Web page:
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Second-tier banks struggle with worsening bottom lines amid rising interest rates

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Leading commercial lenders post higher earnings in Q1

By Yi Whan-woo

Second-tier banks are struggling with record quarterly losses for the first time in almost nine years, following more than a year of rate hikes, which affected their customers more than first-tier bank customers when making repayments.

Their losses contrast starkly with the windfall profits being enjoyed by first-tier banks for consecutive quarters, at a time when the benchmark interest rate stands at the 14-year high of 3.5 percent.

According to the Financial Supervisory Service's (FSS) data, Sunday, a total of 79 second-tier banks nationwide logged a combined loss of 52.3 billion won ($39.92 million) in the first three months of the year.

Second-tier banks, also known as savings banks, deal with people who have a relatively low crediting rating, due to their income or other payment capabilities, and are thus rejected by first-tier banks when looking to take out loans.

The dismal January-March performance came after the second-tier banks posted a net profit of 456.3 billion won in the previous quarter, and marks their first quarterly loss since the second quarter of 2014.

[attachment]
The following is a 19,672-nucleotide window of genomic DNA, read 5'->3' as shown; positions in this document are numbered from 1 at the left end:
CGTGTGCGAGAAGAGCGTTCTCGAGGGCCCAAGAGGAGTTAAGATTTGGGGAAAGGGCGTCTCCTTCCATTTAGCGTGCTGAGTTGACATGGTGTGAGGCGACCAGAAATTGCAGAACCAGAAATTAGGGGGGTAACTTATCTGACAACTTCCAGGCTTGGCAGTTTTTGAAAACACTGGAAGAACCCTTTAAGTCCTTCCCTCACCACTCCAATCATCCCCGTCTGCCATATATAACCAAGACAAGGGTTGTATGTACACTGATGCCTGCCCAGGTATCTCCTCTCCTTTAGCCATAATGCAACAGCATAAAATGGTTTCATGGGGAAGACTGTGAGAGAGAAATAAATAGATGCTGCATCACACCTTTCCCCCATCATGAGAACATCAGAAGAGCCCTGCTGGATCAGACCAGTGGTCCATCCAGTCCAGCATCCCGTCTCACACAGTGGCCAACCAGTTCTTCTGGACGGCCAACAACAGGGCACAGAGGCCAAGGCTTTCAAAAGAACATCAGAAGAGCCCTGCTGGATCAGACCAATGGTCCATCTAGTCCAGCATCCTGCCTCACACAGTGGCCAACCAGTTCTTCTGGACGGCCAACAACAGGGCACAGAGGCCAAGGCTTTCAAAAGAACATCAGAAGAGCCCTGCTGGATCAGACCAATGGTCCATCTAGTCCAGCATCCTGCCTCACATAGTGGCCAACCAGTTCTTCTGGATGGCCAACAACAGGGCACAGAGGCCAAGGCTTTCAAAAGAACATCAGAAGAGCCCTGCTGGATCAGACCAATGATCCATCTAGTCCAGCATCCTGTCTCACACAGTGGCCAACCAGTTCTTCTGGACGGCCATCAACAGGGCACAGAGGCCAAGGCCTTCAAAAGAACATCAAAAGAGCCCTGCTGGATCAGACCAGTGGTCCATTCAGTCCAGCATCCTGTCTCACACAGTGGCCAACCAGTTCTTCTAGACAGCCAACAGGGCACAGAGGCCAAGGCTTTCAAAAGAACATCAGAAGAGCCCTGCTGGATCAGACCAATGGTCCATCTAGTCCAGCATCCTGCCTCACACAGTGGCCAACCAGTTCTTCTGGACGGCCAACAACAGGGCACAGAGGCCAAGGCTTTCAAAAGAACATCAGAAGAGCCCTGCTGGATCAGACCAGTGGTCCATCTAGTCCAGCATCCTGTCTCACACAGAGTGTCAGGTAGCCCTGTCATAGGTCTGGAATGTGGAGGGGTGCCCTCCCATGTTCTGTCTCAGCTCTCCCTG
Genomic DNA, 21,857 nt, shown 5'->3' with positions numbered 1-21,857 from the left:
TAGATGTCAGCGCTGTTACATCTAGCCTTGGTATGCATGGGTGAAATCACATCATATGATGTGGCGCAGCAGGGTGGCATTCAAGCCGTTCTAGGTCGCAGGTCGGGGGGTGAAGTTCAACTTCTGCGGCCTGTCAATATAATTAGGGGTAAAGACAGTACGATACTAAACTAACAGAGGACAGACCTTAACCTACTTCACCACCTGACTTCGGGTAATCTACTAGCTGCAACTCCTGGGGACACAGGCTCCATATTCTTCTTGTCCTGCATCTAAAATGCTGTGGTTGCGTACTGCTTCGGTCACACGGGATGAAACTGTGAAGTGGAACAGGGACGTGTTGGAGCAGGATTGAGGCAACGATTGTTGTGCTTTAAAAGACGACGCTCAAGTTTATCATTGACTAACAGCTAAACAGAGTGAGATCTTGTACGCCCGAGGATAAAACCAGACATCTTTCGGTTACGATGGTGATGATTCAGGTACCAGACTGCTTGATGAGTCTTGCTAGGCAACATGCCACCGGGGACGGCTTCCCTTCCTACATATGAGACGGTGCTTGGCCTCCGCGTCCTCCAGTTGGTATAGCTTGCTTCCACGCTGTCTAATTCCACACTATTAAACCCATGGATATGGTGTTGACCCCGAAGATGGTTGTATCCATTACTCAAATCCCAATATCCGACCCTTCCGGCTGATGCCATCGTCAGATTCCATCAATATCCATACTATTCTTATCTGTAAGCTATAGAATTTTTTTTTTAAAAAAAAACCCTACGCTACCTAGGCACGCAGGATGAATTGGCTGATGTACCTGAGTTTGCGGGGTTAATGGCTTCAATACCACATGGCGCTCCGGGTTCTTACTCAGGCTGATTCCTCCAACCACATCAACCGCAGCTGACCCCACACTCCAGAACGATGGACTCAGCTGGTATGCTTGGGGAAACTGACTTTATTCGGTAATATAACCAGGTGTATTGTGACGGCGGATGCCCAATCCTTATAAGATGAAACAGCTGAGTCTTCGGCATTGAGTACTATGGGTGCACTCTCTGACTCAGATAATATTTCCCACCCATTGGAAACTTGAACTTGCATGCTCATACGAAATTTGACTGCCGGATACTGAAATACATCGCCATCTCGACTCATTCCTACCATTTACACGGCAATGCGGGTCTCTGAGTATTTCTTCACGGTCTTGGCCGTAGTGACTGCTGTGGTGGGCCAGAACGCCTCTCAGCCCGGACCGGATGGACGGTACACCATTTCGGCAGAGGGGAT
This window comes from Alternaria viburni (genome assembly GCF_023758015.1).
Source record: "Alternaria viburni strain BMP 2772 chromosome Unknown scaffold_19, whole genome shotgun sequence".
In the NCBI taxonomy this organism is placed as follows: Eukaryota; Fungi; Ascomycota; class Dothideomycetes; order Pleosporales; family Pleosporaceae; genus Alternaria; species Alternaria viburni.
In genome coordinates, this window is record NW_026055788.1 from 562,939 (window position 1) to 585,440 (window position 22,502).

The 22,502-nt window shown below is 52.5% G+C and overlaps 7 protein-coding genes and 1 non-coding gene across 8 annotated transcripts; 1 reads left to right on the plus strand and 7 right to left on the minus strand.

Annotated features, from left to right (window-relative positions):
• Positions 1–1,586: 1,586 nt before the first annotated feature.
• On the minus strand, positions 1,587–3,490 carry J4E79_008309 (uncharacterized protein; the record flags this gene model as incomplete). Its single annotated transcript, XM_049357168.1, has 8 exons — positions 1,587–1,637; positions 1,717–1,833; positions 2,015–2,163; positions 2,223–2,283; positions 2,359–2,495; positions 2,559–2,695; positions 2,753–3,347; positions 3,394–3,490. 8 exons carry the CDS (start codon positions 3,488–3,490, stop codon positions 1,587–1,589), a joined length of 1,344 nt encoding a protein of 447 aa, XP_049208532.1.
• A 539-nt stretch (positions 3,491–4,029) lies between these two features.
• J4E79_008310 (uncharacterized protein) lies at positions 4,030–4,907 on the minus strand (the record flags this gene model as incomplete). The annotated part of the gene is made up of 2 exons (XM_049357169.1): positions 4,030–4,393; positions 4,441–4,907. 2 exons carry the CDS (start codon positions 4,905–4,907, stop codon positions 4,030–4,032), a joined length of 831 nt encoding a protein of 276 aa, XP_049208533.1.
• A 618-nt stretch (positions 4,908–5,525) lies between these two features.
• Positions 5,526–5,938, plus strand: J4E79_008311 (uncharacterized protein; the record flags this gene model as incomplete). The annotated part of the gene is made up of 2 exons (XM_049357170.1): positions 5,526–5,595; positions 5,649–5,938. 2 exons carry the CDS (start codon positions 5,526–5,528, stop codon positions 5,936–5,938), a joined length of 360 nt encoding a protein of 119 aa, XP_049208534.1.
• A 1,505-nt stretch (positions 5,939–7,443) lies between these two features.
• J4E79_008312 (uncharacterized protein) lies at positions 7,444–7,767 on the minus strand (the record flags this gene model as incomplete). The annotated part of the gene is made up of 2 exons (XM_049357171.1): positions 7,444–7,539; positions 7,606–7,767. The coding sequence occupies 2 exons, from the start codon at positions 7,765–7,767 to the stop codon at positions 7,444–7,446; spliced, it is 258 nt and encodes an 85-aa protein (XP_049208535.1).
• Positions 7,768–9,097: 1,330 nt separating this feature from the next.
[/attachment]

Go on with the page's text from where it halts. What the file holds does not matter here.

In contrast, the first-tier banks reaped a net profit of 7 trillion won in the first quarter, up from 5.6 trillion won three months ago.

Industry sources attributed the second-tier banks' losses to a higher number of delayed repayments made by their customers compared to those of first-tier banks.

"The rate hike equally increased the amount of interest to be paid by all borrowers, but because second-tier bank clients are financially less stable, they were more likely to struggle with repayments," a public relations staff member at a first-tier bank said.

The source said that the business strategy of second-tier banks in attracting new customers is beginning to backfire, referring to their increase in deposit rates of up to 6 percent annually.

The measure was taken in response to a liquidity shortage in the short-term debt market over the so-called Legoland Crisis in the fall of 2022.

The crisis led to a cash inflow into banks from the aforementioned market. Because there are more second-tier banks than first-tier banks, the competition to draw new customers with a high deposit rate was severe for second-tier banks.

The deposit interest paid by second-tier banks accordingly more than doubled to 1.3 trillion won between the October-December period in 2022 and the January-March period.

Sources said that the second-tier banks are struggling with the aftermath of the Legoland Crisis, which involved real estate project financing (PF) firms.

The remaining balance of the PF-related loans amounted to 10.79 trillion won in the first quarter, which has more than doubled from 4.2 trillion won in 2017.

Asking not to be named, a second-tier bank official speculated that the profitability of the second-tier banks may increase when the key interest rate begins to drop.

Yi Whan-woo


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